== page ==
Senior Communications Manager
Tim Brightbill Discusses Details of Trans-Pacific Partnership Agreement
Timothy C. Brightbill, a partner in Wiley Rein’s International Trade Practice, was interviewed by CNBC on November 13 following the release of the full text of the Trans-Pacific Partnership (TPP) agreement.
“For some sectors it’s a good agreement, for others I have concerns,” said Mr. Brightbill. He pointed to the technology and telecommunications sectors as likely beneficiaries of the deal; the “electronic commerce” section of the TPP text, for example, lays out explicit agreements that will remove barriers to entry for Silicon Valley companies, among others. Also, technology companies will never be forced to hand over their source code of software as a condition of doing business in that country.
However, for U.S. manufacturers, Mr. Brightbill reflected, “I’m having a much harder time seeing how TPP helps them increase exports or compete around the world.” One element of concern is the lack of any real provision about currency manipulation, and another is the rules of origin that dictate what percentage of a good’s components need to be manufactured in TPP member countries for the goods to be qualified as duty-free.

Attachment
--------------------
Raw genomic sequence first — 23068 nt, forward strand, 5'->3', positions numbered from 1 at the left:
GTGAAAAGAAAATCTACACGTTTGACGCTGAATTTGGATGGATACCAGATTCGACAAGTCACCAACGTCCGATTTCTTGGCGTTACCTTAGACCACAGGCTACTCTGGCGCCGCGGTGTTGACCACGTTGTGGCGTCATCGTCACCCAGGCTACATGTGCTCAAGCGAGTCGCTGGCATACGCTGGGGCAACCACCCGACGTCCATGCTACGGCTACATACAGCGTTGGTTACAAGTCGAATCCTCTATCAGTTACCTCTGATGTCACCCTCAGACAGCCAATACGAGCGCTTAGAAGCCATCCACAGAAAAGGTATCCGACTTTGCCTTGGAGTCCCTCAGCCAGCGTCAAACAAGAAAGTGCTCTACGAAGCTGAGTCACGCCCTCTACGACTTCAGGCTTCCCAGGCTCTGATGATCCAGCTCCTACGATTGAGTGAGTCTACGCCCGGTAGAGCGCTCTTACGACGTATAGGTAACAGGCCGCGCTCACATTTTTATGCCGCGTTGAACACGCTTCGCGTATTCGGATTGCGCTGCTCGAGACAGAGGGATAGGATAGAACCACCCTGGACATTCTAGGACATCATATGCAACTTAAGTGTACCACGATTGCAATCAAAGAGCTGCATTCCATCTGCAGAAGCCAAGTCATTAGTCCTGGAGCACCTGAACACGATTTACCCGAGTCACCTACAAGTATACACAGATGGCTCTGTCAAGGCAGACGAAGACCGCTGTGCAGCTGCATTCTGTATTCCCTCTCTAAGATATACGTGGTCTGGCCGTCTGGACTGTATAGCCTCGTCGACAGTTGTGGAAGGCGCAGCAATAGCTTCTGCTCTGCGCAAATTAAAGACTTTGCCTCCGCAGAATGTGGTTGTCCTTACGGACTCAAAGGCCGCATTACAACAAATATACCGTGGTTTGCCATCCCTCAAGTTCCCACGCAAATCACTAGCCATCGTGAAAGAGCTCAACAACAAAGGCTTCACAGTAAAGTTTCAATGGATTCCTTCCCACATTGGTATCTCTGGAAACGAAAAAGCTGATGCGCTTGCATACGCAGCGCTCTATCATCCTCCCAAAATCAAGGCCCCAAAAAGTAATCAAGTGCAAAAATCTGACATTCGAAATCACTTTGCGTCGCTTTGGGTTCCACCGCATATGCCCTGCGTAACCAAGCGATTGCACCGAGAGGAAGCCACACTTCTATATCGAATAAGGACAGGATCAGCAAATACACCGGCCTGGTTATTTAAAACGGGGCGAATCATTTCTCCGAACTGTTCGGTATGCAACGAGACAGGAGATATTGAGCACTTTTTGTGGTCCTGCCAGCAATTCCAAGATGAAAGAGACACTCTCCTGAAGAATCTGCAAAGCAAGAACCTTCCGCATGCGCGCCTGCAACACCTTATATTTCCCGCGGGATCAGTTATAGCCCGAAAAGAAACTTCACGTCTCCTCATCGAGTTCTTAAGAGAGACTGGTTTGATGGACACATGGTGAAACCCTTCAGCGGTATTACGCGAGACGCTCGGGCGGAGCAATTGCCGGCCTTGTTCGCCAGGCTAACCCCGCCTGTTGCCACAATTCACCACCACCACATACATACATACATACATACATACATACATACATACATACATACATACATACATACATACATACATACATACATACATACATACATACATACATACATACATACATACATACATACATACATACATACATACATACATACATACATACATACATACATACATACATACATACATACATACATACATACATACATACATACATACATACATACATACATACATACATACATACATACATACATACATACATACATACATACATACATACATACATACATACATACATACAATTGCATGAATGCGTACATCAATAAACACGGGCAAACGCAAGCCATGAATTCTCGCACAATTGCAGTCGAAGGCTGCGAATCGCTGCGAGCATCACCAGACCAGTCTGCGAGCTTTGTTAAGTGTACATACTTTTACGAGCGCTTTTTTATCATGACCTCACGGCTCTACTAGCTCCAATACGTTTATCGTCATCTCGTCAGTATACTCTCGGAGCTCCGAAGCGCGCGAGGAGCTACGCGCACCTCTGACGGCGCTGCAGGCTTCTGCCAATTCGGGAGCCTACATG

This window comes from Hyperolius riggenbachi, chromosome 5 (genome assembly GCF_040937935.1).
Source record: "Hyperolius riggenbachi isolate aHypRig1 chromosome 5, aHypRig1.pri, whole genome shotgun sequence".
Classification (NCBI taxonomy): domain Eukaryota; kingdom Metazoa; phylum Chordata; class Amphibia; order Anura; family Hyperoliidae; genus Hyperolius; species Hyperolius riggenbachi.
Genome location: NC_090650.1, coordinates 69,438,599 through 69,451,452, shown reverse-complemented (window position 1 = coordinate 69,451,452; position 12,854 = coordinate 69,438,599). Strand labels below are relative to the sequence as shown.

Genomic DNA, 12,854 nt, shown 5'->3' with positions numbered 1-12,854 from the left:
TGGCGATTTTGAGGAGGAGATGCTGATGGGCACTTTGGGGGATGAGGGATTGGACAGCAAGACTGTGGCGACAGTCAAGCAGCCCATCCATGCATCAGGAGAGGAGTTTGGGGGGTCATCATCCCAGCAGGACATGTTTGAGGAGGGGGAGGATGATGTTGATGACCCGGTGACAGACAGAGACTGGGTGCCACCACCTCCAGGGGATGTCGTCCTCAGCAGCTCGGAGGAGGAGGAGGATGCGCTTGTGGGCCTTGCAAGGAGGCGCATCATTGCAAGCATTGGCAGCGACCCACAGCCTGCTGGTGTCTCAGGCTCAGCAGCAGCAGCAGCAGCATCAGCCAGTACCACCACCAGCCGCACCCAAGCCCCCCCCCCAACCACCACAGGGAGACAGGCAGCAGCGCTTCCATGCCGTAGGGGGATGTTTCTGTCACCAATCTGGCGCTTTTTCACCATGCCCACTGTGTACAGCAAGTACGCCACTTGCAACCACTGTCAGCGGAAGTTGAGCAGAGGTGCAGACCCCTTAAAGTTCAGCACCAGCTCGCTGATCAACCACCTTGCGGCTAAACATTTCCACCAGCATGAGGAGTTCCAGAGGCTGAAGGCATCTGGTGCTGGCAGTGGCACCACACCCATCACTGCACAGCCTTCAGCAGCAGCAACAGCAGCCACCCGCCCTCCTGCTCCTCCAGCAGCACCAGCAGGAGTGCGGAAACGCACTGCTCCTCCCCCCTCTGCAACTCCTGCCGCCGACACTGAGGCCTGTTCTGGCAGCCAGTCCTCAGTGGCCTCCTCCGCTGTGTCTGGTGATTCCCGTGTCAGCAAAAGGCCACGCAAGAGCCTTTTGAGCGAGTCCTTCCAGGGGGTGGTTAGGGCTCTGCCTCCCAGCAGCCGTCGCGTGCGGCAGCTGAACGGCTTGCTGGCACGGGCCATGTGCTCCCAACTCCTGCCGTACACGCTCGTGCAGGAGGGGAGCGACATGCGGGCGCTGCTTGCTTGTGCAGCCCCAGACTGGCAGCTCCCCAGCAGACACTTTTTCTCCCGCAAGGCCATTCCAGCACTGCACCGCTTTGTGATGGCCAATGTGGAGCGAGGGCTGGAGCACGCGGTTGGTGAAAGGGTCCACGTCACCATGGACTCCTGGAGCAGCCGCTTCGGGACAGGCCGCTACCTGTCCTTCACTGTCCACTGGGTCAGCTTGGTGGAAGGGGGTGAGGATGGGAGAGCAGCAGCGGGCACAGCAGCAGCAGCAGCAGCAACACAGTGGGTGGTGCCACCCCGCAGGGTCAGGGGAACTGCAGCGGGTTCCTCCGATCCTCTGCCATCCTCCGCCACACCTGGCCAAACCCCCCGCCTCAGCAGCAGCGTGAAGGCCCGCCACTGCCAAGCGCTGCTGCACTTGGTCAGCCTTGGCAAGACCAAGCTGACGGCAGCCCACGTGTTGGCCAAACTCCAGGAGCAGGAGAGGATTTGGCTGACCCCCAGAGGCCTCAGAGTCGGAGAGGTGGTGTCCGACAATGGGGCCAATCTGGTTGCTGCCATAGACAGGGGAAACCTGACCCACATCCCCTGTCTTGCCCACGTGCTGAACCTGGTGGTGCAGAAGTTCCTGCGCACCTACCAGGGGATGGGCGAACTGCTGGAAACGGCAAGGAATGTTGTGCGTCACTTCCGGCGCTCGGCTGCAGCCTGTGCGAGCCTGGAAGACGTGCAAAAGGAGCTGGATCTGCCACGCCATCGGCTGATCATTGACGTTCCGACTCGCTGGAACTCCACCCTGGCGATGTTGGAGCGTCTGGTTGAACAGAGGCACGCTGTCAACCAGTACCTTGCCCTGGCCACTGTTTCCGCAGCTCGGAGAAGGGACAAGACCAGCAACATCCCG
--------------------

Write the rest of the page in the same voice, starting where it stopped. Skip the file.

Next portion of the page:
Mr. Brightbill concluded that there are many “great companies that are world-class competitive, and yet they struggle to export around the world because of trade barriers in many other countries, including TPP countries. For them, if they can get their products into these markets it would be a big win, but they are very concerned that we are simply opening our market … and we won’t see real market opening from countries like Korea, Japan, Malaysia, and Vietnam.”
Mr. Brightbill serves as vice chair of the Industry Trade Advisory Committee on Services and Finance Industries.
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